Regulating the rental market

The most glaring absence in the White Paper is that it lacks any indication of what penalties are involved when landlords or tenants ignore the rules, like, for example, making a tenancy ‘agreement’ or even a tacit understanding

As the Paper itself states, the proposed model is not intended to be a temporary or quick-fix remedy, but rather as a framework that can stabilise the sector immediately as well as in the future
As the Paper itself states, the proposed model is not intended to be a temporary or quick-fix remedy, but rather as a framework that can stabilise the sector immediately as well as in the future

The much awaited – and long promised – White Paper on how government intends to regulate the rental market was issued last Monday.

In general, I consider it a genuine effort to control abuses without suffocating the market with excessive controls. It attempts to balance the fundamental rights of landlords, their rights to enjoy their property, and contractual freedom, with the rights and stability of tenants.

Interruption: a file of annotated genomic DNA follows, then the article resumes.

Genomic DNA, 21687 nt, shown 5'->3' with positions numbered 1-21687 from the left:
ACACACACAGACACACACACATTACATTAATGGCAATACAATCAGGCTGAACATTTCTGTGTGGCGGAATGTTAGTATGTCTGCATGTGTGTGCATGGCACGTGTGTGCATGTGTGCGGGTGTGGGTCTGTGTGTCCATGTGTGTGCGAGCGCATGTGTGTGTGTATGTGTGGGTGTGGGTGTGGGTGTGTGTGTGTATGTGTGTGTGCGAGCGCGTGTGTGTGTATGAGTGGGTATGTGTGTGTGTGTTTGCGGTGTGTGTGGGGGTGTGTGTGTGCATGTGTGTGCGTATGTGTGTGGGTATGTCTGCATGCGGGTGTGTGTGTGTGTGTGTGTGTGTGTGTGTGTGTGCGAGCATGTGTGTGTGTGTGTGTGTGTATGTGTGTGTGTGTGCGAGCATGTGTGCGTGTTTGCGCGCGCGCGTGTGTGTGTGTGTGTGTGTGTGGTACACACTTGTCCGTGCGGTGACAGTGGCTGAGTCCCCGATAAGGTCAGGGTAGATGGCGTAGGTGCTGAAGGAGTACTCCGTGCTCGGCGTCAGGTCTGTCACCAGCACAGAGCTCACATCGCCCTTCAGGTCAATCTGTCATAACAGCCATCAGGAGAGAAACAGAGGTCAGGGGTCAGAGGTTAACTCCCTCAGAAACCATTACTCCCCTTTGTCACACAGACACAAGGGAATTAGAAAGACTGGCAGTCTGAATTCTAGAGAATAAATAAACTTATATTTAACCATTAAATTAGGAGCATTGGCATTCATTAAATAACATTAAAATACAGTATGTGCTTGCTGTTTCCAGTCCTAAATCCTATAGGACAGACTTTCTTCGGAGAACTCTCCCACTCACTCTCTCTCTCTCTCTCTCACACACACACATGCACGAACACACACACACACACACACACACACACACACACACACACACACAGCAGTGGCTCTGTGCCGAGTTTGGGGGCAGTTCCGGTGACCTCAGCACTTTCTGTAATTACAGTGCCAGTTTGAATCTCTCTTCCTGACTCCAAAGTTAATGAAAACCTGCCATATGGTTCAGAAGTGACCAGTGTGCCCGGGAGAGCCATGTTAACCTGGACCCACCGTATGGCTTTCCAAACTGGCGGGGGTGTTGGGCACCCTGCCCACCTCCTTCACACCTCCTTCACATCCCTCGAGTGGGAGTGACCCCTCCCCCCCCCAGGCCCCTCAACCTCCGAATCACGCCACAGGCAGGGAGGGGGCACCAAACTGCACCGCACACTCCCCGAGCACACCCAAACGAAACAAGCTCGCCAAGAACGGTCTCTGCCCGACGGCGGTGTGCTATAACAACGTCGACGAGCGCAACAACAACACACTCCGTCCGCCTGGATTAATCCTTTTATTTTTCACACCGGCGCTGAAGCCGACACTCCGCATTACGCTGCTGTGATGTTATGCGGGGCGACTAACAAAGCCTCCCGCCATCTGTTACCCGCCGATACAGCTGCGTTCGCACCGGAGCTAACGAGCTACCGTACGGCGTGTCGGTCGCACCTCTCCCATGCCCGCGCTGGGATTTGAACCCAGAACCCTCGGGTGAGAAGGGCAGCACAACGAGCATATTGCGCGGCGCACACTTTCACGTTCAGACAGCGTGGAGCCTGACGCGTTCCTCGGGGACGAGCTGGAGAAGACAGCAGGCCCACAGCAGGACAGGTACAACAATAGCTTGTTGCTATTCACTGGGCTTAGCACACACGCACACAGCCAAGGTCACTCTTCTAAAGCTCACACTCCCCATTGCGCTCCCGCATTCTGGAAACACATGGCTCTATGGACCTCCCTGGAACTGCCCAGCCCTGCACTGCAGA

After a rather longish analysis of the current rental market situation, the White Paper indicates that its objectives are:

• the enactment of a regulatory framework capable of stabilising rents for the medium-term and guaranteeing minimum safeguards for tenants,

• the introduction of a number of measures aimed at immediately improving the functioning of the sector; and

• the development of a medium-to-longer-term strategy for an increase in the supply of affordable housing.

No one can argue with these aims, of course.

In fact, I feel that the authors of the White Paper have acknowledged the complexity of the current problems in the rental market and made proposals to attempt to overcome these problems.